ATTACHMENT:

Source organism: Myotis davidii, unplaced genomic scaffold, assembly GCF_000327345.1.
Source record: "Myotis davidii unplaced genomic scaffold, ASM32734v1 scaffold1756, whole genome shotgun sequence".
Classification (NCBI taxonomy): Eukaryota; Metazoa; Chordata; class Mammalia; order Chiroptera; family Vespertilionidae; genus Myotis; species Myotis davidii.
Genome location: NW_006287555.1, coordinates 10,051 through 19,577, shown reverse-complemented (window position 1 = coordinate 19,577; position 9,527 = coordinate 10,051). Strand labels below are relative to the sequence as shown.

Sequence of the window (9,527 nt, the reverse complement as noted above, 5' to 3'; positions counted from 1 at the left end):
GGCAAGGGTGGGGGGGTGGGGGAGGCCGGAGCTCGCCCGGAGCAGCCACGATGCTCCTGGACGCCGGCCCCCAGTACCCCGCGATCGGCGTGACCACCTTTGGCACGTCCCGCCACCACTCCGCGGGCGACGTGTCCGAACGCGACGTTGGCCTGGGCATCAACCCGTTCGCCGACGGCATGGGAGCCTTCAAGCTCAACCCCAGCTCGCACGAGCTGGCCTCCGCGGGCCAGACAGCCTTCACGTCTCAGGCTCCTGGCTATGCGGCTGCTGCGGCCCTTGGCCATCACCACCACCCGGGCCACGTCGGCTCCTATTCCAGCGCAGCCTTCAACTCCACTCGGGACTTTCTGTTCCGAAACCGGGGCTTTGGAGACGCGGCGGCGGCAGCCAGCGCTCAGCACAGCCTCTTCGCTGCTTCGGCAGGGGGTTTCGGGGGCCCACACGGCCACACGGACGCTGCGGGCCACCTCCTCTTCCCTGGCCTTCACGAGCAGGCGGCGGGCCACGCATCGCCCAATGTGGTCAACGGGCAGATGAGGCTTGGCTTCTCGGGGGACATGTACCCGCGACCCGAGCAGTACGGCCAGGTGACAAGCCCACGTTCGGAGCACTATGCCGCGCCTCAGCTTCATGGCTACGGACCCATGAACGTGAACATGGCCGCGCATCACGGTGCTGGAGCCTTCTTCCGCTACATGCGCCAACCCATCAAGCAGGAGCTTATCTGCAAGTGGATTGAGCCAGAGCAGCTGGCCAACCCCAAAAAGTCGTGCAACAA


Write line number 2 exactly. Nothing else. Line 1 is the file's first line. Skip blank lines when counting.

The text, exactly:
Source record: "Myotis davidii unplaced genomic scaffold, ASM32734v1 scaffold1756, whole genome shotgun sequence".